Business and Economy &Business of PR &Ecofriendly &Environment &market positioning &Marketing Communications &Thinking Green 28 Jan 2009 10:58 am

Public Relations & the Choice to Go Green

Are you going green? Do you know how to go green? At the Micro level, you might walk to the corner store instead of driving…or perhaps you turn off the lights when you leave the room. But at the Macro level, many companies have gone green in a big way. Earlier Eiler blogs have highlighted the benefits of “Green-ifying” your company and working with green organizations. I will point out the crucial role public relations plays after your company goes green.

Companies that go green are preserving the environment, but also preserving their revenues. New television commercials (IBM, Wal-Mart, etc.) are highlighting the economics of going green, but what about the beneficial public perception that goes along with these actions? As Larry as been pointing out in recent blogs, the concept of branding is evolving, but the reasons to brand remain the same.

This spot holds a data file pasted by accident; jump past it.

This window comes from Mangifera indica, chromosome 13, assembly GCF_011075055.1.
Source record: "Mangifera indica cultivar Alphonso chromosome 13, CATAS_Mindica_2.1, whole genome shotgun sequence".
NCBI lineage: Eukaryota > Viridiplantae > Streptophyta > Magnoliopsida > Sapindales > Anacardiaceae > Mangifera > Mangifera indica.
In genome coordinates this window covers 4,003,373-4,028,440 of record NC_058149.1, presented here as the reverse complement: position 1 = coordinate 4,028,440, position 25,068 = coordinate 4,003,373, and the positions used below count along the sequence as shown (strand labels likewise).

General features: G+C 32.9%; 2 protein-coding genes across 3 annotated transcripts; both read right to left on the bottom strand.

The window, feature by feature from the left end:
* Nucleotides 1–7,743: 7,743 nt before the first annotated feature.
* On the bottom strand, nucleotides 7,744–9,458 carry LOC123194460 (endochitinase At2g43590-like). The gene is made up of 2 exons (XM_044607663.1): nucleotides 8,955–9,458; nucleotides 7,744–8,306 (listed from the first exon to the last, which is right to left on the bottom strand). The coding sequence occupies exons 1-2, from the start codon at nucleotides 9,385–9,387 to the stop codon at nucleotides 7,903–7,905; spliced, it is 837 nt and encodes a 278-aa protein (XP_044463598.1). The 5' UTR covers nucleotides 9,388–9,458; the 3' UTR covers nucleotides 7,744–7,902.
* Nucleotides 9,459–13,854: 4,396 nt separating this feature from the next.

Companies and corporations need to differentiate themselves from competitors now more than ever, and the opportunity to go green appears to be the newest source of market differentiation and corporate social responsibility. For instance, Wal-Mart is trying to wash away its less than stellar public perception by instituting long-term green alternatives. McDonald’s, in the throes of a brand shift towards healthier meal options, promote a healthy, green relationship with People for the Ethical Treatment of Animals (PETA). Additional globally-renowned brands going green can be found here.
The public knows the value of going green due to an increase in media attention. In today’s economy, that awareness and concern can be leveraged and turned into sales through savvy public relations practices.

So if I say, Coca-Cola is going green by focusing on energy protection…do you know what they’re actually doing? Inherently, we agree with this practice even if it’s not obvious what “energy protection” means. This is where your friendly Public Relations (PR) firm steps in. PR can bridge the gap between great ideas and the customer, especially now that the economy has stifled consumer spending. Companies are investing millions of dollars in creating new technologies and innovative ideas to protect the environment, but much of these success stories are not relayed to the public effectively With PR, brand messages are recognized instantly.

In an upcoming blog, I’ll look at how General Motors, Ford, and Chrysler are using forward-thinking green innovations to save their companies, as well as how the Big Three will benefit from involving knowledgeable PR methods.

Case Ernsting

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